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Ray, John

taxonomy plants species naturalist

(1627–1705) English naturalist: pioneer of plant taxonomy.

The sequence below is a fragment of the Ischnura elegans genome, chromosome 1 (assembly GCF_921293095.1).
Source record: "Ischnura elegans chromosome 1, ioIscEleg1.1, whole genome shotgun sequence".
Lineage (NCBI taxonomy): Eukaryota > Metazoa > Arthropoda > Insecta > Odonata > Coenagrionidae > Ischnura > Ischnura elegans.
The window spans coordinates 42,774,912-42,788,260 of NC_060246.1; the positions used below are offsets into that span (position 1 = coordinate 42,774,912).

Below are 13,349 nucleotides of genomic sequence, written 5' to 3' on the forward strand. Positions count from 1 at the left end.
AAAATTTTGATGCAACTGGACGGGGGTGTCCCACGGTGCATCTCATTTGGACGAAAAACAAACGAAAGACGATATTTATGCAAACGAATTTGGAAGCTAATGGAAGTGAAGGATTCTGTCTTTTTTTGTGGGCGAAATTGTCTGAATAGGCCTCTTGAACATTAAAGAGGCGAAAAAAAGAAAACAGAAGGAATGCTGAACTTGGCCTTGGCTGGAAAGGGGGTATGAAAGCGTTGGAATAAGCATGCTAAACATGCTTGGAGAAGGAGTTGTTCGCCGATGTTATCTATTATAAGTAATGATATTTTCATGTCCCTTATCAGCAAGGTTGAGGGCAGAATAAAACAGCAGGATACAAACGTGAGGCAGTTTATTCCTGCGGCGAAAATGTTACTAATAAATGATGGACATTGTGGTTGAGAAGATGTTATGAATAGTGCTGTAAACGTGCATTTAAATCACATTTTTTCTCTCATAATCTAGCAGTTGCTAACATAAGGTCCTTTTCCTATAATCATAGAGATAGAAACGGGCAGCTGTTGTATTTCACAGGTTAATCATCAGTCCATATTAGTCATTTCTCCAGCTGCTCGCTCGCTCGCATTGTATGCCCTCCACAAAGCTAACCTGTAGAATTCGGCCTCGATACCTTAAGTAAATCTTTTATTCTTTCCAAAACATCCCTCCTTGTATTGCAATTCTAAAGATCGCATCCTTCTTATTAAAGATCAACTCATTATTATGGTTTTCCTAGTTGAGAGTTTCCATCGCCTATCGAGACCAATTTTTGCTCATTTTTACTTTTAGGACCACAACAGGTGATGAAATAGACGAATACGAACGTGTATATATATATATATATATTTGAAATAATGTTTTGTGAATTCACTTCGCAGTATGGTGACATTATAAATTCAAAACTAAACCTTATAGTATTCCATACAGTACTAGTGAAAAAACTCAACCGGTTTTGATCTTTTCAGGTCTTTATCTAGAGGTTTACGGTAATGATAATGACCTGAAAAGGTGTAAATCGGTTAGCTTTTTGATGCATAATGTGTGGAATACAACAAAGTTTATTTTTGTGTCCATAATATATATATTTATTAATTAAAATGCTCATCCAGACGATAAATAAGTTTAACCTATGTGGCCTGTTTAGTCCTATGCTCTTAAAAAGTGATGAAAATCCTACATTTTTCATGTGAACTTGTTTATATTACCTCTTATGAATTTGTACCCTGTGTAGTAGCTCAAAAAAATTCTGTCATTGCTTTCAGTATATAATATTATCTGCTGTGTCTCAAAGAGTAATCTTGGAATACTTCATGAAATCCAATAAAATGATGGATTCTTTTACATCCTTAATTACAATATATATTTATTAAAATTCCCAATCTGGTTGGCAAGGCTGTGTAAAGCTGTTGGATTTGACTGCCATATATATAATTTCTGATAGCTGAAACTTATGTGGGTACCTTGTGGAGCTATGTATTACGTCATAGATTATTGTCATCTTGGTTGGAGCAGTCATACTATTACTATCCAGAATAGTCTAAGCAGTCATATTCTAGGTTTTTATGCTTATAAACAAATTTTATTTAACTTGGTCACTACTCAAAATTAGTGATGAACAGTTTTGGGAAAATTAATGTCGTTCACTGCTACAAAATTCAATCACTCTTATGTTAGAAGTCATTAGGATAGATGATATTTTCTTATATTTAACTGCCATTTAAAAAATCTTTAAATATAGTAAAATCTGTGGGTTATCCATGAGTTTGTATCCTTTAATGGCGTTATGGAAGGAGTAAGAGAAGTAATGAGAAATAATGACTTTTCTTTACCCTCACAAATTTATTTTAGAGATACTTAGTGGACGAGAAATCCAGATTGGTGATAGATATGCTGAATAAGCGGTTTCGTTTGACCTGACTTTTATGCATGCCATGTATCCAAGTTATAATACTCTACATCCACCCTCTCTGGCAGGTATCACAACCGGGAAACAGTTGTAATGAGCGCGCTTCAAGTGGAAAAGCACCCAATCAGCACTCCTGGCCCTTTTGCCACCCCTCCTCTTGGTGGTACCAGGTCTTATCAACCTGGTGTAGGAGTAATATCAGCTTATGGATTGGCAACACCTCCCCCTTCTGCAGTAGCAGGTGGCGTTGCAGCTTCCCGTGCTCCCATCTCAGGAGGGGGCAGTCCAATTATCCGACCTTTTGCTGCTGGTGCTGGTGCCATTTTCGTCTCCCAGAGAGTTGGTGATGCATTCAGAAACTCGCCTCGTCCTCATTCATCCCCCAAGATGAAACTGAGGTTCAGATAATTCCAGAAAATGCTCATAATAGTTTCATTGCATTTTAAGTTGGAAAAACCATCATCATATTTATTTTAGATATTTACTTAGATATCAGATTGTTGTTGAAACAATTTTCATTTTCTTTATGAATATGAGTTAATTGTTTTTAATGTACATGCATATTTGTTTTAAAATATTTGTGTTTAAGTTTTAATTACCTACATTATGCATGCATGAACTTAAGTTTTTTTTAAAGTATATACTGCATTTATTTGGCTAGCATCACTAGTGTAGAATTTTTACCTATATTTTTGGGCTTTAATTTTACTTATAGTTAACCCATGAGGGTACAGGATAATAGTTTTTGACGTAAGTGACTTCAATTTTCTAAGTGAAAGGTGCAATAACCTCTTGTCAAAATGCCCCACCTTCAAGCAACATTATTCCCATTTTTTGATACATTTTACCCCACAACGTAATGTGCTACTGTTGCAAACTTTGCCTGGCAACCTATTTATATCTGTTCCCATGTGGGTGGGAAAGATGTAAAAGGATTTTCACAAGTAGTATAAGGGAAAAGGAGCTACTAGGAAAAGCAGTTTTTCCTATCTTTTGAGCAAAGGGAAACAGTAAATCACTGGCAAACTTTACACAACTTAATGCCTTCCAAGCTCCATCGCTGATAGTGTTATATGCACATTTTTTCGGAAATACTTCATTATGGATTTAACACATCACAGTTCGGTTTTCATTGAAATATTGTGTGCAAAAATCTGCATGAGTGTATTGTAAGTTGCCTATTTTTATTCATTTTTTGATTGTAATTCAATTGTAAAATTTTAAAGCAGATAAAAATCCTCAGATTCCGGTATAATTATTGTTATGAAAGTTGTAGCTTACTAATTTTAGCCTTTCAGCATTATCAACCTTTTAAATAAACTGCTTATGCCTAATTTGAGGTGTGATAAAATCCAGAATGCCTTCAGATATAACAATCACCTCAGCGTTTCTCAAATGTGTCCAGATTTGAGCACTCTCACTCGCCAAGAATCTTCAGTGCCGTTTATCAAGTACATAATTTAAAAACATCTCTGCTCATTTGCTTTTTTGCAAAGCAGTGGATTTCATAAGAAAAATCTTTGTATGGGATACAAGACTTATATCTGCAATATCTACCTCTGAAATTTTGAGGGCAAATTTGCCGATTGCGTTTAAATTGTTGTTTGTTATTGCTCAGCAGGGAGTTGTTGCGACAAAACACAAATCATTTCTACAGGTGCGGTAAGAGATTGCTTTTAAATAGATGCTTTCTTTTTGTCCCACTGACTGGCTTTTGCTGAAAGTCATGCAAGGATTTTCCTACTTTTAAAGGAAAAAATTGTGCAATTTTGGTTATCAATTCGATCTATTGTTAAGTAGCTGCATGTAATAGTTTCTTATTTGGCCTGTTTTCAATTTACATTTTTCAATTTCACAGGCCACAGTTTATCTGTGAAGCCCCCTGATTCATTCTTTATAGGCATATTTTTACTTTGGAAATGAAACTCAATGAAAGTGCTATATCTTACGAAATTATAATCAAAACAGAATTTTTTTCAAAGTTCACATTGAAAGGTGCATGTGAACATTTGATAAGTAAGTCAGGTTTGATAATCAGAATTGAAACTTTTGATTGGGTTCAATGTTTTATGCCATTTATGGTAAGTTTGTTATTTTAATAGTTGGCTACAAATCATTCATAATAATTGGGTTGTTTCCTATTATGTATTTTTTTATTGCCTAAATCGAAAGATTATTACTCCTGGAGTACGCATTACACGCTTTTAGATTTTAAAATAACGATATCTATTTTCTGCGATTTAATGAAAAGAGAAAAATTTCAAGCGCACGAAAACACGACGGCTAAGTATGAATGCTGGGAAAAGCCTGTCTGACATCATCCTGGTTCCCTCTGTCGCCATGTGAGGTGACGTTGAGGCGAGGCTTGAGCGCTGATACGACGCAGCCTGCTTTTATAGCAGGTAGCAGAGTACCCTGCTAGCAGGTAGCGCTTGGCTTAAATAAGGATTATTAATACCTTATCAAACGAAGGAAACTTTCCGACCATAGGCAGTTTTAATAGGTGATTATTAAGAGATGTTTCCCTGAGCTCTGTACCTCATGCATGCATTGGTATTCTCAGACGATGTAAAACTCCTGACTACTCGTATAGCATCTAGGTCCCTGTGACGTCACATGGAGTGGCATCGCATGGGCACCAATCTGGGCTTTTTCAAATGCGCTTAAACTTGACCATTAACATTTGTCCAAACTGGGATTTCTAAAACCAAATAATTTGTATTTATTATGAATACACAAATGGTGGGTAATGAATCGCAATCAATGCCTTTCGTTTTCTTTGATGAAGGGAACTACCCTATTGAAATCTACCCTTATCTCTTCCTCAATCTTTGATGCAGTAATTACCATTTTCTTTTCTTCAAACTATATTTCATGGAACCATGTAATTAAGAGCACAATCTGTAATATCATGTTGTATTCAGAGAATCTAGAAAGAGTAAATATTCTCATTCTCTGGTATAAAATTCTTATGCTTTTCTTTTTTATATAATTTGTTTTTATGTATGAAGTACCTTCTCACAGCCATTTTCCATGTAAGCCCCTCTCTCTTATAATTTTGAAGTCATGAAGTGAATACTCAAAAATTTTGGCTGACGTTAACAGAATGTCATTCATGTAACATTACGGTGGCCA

Ray’s father was the village blacksmith and his mother a herbalist at Black Notley in Essex; the boy went to Cambridge at 16 and taught classics there after his graduation. His university career was ended after the Civil War when he refused to conform to new laws on religious observance. He was already a keen naturalist, and from 1662 he was supported by his wealthy ex-pupil and fellow-naturalist, F Willughby (1635–72). They toured Europe as well as England to study both flora and fauna. Ray used a taxonomic system which emphasizes the division of plants into cryptogams (flowerless plants), monocotyledons and dicotyledons, the basic scheme used today. His major work on botany covers some 18 600 species, with much information on each. He saw the species as the fundamental unit of taxonomy, although he eventually realized that species are not immutable. His taxonomy was not surpassed until the work of . Ray was ahead of his time in his view that fossils are petrified remains of plants and animals, an idea not accepted until a century later. Willughby died in 1672, and Ray lived on in his house, but eventually quarrelled with his widow and returned to Black Notley to write on a variety of matters, including travel, proverbs and natural history.

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